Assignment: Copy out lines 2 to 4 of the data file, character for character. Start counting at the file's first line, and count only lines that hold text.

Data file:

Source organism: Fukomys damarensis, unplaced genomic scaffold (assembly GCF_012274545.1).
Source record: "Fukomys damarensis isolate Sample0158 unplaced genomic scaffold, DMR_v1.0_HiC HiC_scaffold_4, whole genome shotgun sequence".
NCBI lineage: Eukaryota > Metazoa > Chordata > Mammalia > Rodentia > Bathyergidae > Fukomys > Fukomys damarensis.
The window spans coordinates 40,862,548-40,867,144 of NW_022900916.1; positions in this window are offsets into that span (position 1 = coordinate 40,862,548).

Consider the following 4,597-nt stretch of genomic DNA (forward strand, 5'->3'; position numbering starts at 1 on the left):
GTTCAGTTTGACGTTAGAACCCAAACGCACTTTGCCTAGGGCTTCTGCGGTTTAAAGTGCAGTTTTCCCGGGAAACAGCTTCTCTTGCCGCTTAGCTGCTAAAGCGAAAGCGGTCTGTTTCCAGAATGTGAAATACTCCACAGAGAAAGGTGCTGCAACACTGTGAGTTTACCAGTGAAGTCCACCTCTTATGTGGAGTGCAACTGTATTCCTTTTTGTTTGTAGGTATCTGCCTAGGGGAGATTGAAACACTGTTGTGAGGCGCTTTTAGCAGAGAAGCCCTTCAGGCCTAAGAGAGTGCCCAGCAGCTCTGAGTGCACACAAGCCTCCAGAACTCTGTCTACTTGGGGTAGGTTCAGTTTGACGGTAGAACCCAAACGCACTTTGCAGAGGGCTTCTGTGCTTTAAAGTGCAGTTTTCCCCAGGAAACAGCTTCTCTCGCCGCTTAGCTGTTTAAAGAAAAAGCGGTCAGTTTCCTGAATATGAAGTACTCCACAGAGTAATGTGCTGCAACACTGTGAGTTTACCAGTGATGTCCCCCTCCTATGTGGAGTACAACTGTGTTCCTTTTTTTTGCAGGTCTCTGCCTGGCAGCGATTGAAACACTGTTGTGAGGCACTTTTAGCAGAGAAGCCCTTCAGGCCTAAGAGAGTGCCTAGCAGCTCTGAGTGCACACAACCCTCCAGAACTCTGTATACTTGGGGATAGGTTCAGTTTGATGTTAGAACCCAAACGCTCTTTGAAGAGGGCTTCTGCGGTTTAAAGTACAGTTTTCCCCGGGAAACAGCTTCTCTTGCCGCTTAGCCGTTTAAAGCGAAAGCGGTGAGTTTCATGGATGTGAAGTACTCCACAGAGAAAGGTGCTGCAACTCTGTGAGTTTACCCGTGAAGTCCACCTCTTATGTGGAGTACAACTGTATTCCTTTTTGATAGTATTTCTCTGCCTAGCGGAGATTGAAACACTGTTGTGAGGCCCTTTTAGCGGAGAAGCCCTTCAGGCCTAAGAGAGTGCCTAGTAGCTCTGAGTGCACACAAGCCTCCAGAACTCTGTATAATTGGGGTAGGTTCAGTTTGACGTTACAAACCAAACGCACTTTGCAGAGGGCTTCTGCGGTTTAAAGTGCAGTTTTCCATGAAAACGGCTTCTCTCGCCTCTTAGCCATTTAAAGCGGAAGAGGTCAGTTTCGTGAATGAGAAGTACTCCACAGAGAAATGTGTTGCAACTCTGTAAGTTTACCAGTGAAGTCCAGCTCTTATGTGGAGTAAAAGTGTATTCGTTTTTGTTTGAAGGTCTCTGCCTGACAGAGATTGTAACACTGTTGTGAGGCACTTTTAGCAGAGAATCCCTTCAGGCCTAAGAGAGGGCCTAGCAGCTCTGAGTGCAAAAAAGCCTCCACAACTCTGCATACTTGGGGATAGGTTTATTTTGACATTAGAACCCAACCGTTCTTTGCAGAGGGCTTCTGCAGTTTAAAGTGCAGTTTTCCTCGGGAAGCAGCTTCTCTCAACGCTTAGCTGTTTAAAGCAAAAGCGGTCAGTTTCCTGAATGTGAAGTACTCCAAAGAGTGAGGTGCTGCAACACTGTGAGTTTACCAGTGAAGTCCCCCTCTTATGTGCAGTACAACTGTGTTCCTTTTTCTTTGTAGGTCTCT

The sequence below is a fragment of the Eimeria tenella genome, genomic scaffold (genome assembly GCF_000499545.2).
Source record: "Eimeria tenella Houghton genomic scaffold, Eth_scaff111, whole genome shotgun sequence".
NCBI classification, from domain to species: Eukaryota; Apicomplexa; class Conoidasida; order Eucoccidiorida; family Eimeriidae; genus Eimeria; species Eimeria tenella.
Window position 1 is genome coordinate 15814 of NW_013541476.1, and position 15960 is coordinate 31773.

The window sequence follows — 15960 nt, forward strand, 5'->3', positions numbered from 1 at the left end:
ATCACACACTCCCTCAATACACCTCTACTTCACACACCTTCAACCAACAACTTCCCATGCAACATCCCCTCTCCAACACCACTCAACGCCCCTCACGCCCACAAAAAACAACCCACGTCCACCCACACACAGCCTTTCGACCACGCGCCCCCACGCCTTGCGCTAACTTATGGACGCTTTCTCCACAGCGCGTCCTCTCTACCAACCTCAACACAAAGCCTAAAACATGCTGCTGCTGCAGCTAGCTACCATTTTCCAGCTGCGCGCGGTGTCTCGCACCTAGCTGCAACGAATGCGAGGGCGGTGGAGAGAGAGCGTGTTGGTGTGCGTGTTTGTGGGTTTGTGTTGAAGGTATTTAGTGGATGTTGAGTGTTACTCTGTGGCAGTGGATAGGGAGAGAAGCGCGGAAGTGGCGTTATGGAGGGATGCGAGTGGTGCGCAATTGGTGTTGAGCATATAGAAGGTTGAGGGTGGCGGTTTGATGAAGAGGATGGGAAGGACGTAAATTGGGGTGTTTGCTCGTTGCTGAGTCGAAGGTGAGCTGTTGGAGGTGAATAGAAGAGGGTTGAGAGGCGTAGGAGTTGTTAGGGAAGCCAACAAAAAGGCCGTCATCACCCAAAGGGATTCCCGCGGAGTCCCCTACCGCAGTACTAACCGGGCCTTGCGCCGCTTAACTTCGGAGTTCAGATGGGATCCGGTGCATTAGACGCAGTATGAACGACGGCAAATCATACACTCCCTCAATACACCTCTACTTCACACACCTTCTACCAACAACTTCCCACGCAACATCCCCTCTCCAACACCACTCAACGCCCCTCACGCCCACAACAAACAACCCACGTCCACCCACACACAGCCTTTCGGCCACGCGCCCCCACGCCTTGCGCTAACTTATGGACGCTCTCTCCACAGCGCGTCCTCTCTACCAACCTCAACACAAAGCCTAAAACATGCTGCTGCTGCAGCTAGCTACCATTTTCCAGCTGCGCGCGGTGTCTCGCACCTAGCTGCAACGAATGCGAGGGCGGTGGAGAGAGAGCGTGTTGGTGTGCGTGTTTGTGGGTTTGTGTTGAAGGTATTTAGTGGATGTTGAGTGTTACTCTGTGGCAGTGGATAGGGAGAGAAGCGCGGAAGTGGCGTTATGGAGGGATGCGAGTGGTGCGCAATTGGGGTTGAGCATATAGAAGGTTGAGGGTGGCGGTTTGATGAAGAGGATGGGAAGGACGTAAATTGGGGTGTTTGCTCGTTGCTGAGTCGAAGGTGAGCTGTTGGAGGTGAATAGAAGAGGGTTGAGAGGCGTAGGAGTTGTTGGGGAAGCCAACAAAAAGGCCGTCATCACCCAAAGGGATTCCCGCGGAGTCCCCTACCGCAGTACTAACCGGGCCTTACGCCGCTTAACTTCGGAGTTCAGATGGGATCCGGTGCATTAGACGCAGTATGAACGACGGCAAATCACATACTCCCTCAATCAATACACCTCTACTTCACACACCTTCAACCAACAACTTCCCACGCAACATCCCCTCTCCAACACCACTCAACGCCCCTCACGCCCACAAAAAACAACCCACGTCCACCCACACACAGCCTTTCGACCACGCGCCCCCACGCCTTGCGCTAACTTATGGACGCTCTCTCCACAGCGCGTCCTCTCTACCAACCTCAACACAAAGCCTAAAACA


Source record: "Fukomys damarensis isolate Sample0158 unplaced genomic scaffold, DMR_v1.0_HiC HiC_scaffold_4, whole genome shotgun sequence".
NCBI lineage: Eukaryota > Metazoa > Chordata > Mammalia > Rodentia > Bathyergidae > Fukomys > Fukomys damarensis.
The window spans coordinates 40,862,548-40,867,144 of NW_022900916.1; positions in this window are offsets into that span (position 1 = coordinate 40,862,548).